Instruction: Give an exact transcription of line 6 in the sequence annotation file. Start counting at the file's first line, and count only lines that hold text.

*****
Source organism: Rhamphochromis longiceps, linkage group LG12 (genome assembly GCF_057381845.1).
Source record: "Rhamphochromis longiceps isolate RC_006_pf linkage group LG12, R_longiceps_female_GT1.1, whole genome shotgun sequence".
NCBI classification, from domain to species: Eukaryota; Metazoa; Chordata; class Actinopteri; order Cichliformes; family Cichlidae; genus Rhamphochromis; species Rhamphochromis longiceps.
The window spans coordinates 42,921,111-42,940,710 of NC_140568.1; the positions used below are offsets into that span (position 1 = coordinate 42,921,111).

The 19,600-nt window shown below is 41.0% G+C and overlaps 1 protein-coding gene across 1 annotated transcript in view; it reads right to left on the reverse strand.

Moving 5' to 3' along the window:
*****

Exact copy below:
Moving 5' to 3' along the window: